TURLOCK — Lifeguards and swim instructors got an unwelcome surprise at their end-of-the-season meeting this week: a notice from the city that they had been overpaid and would have to give back $1 an hour dating back to July 1.
The problem, City Manager Roy Wasden said, is that a City Council directive didn't get carried through to the aquatics staff.
"On June 22, the council adopted a pay scale for all recreation that lowered the pay scale by $1 an hour to be in effect July 1," he said. For those making less than $1 more than minimum wage, the pay would be dropped to minimum wage.
The changes were implemented for all seasonal recreation employees except the lifeguards and swim instructors. Wasden couldn't say what happened, other than that it is a personnel issue and being handled as such.
Never miss a local story.
Once the city started issuing paychecks, the problem became evident.
According to the memo from Allison Van Guilder, interim manager of the parks, recreation and public facilities division for the city, "effective 7/1/10 we will be applying the Council approved wage ... as a result, you will experience a deduction in your August 5th paycheck to recover the amount you were overpaid."
The lifeguards said they realize the city had to make cuts to balance a struggling budget but that a retroactive pay cut is potentially illegal.
"We understand about the pay cut part, but to take money away from us, we were all upset about it," said Adam Zelmer, a 19-year-old student at Merced College.
It's not fair to take back money they've already been paid, he said, and on which they've paid taxes.
"We're trying to fight back," said Kelsey Martinez, 18. She said the swim staff saw hours cut and relinquished a traditional 25-cent-per-hour increase the city had given each year a summer employee returned.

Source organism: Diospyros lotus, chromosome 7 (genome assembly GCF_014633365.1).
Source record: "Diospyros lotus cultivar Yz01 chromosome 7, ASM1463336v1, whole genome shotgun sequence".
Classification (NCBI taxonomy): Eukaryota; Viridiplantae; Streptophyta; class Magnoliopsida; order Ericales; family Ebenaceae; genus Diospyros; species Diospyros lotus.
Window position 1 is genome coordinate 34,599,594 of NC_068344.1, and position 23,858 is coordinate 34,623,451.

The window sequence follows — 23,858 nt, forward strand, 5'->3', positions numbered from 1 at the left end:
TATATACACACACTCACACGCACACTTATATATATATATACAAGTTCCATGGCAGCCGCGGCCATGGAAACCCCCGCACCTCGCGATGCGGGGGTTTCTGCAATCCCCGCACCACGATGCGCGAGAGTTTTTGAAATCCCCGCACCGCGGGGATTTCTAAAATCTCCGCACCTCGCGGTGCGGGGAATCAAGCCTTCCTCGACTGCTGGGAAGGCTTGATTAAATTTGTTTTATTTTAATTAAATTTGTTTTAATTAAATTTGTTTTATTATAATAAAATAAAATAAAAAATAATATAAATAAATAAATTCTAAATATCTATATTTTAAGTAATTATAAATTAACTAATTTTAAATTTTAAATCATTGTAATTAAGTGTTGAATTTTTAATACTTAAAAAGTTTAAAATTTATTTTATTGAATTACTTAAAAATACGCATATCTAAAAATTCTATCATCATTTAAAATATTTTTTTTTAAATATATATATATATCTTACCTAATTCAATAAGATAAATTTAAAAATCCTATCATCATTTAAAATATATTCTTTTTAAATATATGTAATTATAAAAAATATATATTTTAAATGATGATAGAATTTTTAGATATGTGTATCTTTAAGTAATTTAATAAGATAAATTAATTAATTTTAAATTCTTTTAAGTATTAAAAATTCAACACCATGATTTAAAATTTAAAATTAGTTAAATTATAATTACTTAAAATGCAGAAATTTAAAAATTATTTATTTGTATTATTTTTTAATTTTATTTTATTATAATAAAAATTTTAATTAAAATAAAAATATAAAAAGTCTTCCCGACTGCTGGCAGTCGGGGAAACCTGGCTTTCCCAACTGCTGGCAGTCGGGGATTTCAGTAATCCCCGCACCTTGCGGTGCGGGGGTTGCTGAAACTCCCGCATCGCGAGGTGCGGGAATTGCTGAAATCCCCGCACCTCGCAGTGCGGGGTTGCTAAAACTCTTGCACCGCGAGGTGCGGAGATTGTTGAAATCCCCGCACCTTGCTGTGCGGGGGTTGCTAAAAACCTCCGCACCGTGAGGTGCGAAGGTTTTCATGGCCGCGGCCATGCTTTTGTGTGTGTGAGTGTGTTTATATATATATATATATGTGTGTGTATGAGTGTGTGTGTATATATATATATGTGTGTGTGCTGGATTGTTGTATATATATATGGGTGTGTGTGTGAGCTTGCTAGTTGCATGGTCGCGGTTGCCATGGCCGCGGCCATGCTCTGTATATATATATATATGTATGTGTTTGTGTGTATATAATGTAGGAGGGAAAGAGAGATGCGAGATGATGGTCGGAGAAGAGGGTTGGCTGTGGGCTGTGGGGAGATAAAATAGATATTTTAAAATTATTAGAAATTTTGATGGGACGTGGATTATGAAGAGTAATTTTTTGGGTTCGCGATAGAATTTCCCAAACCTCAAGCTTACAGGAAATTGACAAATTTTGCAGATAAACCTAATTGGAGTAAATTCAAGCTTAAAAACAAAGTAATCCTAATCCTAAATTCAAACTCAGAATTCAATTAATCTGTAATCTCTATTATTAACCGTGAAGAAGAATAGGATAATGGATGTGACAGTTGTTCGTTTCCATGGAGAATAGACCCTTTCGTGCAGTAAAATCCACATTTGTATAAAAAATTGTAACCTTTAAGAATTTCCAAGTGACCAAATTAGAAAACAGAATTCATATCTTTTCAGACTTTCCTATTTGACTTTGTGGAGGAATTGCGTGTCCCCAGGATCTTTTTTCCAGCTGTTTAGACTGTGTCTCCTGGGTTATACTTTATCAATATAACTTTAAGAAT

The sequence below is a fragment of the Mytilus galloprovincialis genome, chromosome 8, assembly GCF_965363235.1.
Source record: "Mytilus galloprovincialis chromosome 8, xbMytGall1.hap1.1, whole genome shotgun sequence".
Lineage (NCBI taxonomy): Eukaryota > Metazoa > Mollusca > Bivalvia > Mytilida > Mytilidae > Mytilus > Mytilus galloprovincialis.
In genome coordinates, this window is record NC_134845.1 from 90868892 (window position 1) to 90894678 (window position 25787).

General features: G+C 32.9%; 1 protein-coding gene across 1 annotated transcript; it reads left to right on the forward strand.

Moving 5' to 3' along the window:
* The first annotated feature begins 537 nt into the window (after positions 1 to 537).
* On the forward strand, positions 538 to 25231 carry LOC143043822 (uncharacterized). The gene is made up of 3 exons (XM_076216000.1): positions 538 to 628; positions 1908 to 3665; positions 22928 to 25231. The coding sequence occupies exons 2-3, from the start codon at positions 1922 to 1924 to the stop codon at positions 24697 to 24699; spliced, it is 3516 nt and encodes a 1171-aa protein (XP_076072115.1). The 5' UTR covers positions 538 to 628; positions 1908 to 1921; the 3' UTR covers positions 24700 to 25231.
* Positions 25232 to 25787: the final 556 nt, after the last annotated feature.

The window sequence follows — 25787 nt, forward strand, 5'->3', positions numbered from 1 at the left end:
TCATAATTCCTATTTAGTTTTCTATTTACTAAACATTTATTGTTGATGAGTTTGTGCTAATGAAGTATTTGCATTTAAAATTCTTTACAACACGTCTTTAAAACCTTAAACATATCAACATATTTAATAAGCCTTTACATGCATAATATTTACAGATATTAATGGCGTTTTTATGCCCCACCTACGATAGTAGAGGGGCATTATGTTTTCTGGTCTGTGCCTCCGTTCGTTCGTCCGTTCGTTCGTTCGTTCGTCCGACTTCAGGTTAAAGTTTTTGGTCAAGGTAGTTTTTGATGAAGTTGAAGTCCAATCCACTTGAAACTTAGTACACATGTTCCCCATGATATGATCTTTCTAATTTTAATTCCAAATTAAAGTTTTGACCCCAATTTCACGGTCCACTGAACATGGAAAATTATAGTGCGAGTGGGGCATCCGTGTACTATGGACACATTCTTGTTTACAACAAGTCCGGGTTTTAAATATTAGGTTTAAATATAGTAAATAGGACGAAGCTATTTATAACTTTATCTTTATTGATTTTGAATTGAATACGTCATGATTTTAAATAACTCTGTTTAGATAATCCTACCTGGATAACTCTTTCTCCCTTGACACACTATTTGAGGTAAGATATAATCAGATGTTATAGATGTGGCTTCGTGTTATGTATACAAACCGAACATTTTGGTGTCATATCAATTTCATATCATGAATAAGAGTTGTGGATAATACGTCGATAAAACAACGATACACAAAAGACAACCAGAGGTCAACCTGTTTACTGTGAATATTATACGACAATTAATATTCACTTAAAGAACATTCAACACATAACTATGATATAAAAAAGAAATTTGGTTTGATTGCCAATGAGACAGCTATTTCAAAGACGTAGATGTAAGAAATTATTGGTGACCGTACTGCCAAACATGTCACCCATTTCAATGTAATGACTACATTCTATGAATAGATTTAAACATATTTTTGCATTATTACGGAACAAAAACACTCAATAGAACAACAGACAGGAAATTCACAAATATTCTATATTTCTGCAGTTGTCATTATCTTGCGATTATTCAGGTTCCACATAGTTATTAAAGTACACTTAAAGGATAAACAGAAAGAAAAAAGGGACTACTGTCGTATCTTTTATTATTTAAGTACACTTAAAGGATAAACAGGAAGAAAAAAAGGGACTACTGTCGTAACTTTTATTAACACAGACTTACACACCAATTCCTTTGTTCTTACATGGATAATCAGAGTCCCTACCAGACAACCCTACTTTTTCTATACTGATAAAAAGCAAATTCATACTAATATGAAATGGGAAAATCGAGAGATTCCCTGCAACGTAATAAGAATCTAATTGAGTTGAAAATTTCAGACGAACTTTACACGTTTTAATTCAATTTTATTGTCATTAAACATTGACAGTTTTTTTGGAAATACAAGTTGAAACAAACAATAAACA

Tough to keep working
Maggie Hinkle, who manages the city's swim program at Pitman High School, said it was difficult to keep everyone at work Monday after the city issued its memo.
"People were really upset," said the 22-year-old California State University, Stanislaus, student. "We are willing to make changes, but we just wouldn't go back to July 1."
The aquatics staff contacted a labor relations group and sent Wasden and Van Guilder a letter questioning the legality of deducting pay retroactively without authorization.
Lifeguards said they signed contracts with the city in which they agreed to pay of about $9 to $11 an hour, depending on experience and job requirements.
But Wasden said that in addition to the money — "We can't pay them more than the City Council authorized" — the pay cut is an issue of parity. Other seasonal recreation employees, such as instructors in the dance program, have had their pay cut by $1 an hour since the summer began.
He said the lifeguards will get the correct pay rates in their checks issued today , but the retroactive deductions are on hold until City Attorney Phaedra Norton returns from vacation next week. The checks will advise employees on how much they have been overpaid.
"We need to correct this overpayment. ... We love our rec kids, they're good young people," Wasden said. "A lot of them are saving money to go to college. We're sorry they didn't get the right pay scale put into place, and we'll get this resolved as best we can."
Members of the aquatics staff pointed out that they must pay for their own certifications and license renewals, which can run hundreds of dollars each year. They fulfilled their requirements and signed contracts with the understanding that's what they would be paid.
For Martinez, a student at the University of California at Irvine, the threat of a retroactive cut portends a real hardship.
"I'm paying for my own apartment," she said. "This isn't movie money."
Bee staff writer Patty Guerra can be reached at firstname.lastname@example.org or 578-2343.